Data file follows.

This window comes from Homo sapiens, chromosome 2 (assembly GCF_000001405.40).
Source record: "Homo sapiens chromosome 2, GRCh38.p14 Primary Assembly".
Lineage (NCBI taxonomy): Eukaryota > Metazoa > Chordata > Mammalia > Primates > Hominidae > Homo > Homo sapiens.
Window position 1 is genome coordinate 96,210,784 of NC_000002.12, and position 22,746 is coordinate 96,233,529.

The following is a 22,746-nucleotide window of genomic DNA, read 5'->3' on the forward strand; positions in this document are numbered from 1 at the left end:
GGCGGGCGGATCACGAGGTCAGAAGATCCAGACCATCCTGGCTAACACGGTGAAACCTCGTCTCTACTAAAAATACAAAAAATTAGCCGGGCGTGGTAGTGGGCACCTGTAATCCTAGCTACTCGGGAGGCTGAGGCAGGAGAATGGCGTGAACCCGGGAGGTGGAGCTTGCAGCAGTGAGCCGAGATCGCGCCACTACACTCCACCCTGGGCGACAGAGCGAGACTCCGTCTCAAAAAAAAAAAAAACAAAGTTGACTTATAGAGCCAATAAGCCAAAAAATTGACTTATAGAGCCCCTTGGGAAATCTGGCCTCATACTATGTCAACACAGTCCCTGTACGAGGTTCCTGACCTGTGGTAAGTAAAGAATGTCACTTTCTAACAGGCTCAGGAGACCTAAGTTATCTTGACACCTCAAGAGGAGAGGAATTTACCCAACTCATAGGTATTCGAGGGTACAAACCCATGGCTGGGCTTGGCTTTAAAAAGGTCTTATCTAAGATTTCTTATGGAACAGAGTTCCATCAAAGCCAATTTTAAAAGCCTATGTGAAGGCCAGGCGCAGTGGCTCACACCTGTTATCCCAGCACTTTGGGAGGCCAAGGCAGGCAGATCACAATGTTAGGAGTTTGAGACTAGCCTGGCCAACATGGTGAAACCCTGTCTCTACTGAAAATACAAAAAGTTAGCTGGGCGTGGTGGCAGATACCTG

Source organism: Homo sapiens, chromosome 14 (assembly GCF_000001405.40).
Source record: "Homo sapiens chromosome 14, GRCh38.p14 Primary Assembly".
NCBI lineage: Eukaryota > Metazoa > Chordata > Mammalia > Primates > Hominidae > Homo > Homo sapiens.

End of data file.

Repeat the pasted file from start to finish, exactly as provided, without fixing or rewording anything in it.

This window comes from Homo sapiens, chromosome 2 (assembly GCF_000001405.40).
Source record: "Homo sapiens chromosome 2, GRCh38.p14 Primary Assembly".
Lineage (NCBI taxonomy): Eukaryota > Metazoa > Chordata > Mammalia > Primates > Hominidae > Homo > Homo sapiens.
Window position 1 is genome coordinate 96,210,784 of NC_000002.12, and position 22,746 is coordinate 96,233,529.

The following is a 22,746-nucleotide window of genomic DNA, read 5'->3' on the forward strand; positions in this document are numbered from 1 at the left end:
GGCGGGCGGATCACGAGGTCAGAAGATCCAGACCATCCTGGCTAACACGGTGAAACCTCGTCTCTACTAAAAATACAAAAAATTAGCCGGGCGTGGTAGTGGGCACCTGTAATCCTAGCTACTCGGGAGGCTGAGGCAGGAGAATGGCGTGAACCCGGGAGGTGGAGCTTGCAGCAGTGAGCCGAGATCGCGCCACTACACTCCACCCTGGGCGACAGAGCGAGACTCCGTCTCAAAAAAAAAAAAAACAAAGTTGACTTATAGAGCCAATAAGCCAAAAAATTGACTTATAGAGCCCCTTGGGAAATCTGGCCTCATACTATGTCAACACAGTCCCTGTACGAGGTTCCTGACCTGTGGTAAGTAAAGAATGTCACTTTCTAACAGGCTCAGGAGACCTAAGTTATCTTGACACCTCAAGAGGAGAGGAATTTACCCAACTCATAGGTATTCGAGGGTACAAACCCATGGCTGGGCTTGGCTTTAAAAAGGTCTTATCTAAGATTTCTTATGGAACAGAGTTCCATCAAAGCCAATTTTAAAAGCCTATGTGAAGGCCAGGCGCAGTGGCTCACACCTGTTATCCCAGCACTTTGGGAGGCCAAGGCAGGCAGATCACAATGTTAGGAGTTTGAGACTAGCCTGGCCAACATGGTGAAACCCTGTCTCTACTGAAAATACAAAAAGTTAGCTGGGCGTGGTGGCAGATACCTG

Source organism: Homo sapiens, chromosome 14 (assembly GCF_000001405.40).
Source record: "Homo sapiens chromosome 14, GRCh38.p14 Primary Assembly".
NCBI lineage: Eukaryota > Metazoa > Chordata > Mammalia > Primates > Hominidae > Homo > Homo sapiens.